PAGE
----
BFR Cuff Design FeaturesMay 21, 2023
The purpose of a BFR cuff is to restrict blood flow into the limb by applying uniform pressure around the extremity during exercise.
But contrary to tourniquet cuffs designed for surgery with the patient being immobilized, non-autoregulated BFR Cuffs need to have some flexibility/pliability to allow the muscles to expand underneath the cuff during training.
Though, if the cuff is too flexible it can be impossible to determine Limb Occlusion Pressure (LOP). So, it seems reasonable to argue, just as the discussion i.e., pros and cons concerning narrow VS wider cuffs, the degree of flexibility also comes with trade-offs.
If the cuff is rigid, it will be easy to detect LOP and often at a lower absolute pressure. On the other hand, unpliable cuffs will for most people, especially muscular individuals, feel more uncomfortable because of higher pressure gradients from relaxation to contraction. – More on specific tourniquet design considerations for muscular individuals later.
In order for the cuffs to be able to determine LOP, they will need some decent width as well as some sort of rigidness. But if the cuff is too stiff it will not be feasible to be used for BFR Training, as the set pressure will vary compared to actual interface pressure. Simply because the muscles will be squeezed during contractions which are both uncomfortable and can lead to excessive muscle damage, thus rarely, even muscle contusion-type injuries.
The shape of the cuff is also of importance as the evidence shows, the majority of people, though definitely not all, contoured/cone-shaped cuffs have a lower LOP compared with straight cuffs of similar width. Intuitively this seems common sense as most people have tapered thighs, at least in a relaxed state.
Though it might be true for most individuals looking at simple anthropometrics such as the circumference of the upper thigh vs mid-thigh but not present during contractions. This is pertinent to the arms’ biceps brachii, as you visualize the peak muscle belly..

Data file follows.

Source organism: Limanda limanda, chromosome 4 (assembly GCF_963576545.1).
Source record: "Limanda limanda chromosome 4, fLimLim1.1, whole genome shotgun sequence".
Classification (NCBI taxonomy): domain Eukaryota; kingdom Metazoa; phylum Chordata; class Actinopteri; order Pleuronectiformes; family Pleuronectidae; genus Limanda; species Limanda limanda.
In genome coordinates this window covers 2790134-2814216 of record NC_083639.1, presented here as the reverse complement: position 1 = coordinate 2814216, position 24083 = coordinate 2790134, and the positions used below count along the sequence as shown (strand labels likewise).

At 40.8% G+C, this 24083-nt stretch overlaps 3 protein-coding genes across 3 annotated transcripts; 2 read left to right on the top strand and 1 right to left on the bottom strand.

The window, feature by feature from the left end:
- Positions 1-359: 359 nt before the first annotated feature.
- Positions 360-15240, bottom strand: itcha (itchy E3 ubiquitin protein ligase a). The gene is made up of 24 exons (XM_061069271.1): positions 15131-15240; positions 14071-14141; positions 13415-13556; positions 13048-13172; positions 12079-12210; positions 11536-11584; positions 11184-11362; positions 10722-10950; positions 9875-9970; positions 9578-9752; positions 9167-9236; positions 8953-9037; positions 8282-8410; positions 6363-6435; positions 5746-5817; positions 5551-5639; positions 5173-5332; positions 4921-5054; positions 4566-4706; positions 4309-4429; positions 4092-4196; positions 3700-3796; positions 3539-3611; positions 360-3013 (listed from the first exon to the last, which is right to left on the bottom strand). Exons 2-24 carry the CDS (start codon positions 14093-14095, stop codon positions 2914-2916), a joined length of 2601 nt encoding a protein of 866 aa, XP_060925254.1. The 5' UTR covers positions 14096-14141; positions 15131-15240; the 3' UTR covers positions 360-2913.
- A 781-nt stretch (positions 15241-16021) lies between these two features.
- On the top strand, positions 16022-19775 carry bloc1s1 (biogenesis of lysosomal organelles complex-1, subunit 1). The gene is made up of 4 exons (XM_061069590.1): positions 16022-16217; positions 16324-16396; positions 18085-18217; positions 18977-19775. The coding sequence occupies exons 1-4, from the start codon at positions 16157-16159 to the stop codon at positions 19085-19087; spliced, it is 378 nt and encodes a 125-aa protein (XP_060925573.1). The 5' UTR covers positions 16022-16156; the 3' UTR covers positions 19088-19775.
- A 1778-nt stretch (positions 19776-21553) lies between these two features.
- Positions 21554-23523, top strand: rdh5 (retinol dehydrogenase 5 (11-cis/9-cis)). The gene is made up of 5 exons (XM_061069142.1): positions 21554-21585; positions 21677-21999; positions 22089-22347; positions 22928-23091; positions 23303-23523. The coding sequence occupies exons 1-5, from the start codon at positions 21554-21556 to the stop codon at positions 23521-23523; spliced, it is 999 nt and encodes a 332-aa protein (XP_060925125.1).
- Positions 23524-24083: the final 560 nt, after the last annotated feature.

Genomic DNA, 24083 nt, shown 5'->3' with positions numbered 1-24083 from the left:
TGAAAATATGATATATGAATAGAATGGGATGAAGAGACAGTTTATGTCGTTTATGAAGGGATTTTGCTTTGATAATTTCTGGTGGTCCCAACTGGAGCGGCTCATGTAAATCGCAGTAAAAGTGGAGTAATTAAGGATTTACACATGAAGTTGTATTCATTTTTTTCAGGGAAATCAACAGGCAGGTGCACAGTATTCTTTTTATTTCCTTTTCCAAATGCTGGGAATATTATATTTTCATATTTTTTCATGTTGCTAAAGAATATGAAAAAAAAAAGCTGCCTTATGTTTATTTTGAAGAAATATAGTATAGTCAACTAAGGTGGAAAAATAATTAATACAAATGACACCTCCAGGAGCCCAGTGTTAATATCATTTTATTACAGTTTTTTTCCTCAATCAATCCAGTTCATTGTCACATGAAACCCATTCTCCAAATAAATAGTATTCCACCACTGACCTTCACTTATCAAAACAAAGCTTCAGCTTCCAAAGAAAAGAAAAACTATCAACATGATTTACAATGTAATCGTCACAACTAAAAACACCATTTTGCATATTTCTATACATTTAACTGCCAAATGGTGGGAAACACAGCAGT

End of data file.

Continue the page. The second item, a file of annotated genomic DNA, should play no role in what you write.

But the change of limb shape from pre to intra-training also applies to the thighs. Thus, a thigh can appear to be tapered, this might not be the case during muscle contractions of the quadriceps or the hamstrings.
This relative change in limb shape seems to be related to the relative amount of muscle mass. Further explained, a muscular individual will have a much larger difference in limb shape from relaxation to contraction. Just think of a bodybuilder’s pose of a biceps or quadriceps VS your average Joe posing..💪🏼
All of the nerdy details are relevant when you’re considering what might be the right type of cuffs for you.
Fit Cuffs offers both straight/cylindrical cuffs (the V2s, are blue in the video) and adjustable contoured/conical cuffs (the V3s are black in the video).
The V3.1 probably fits a broader spectrum of people. So, if you’re applying BFR to various clients this might be the best match for you.
Contrary to many beliefs, muscular or long-limbed individuals can benefit from a straight-designed cuff. Inherently a cylindrical cuff has identical circumferences of the top and bottom, this allows the muscle to expand relatively more beneath the bottom part of the cuff where most people have their muscle belly peak.
Alex’s recent experience with the V2.1 cuffs is that they feel better, probably because of his relatively low body fat and continuously hypertrophic response to BFR Training.
FYI, his LOP of 179 mmHg vs 176 mmHg for V2.1 and V3.1, respectively, is almost identical even though the V2.1 bladder is about 2 cm narrower VS V3.1.
Disclaimer: Most of the arguments in this post have not been rigorously tested. That is because most research has been on the passive features of tourniquet cuffs. So, please let us know in the comments about your experience with different cuff designs.
Shout out to all of the BFR researchers out there, it’s about time more research is conducted on BFR cuffs design features! 👏
Rolnick et al. (2022) Beneath the Cuff- Often Overlooked and Under-Reported Blood Flow Restriction Device Characteristics and their Potential Impact on Practice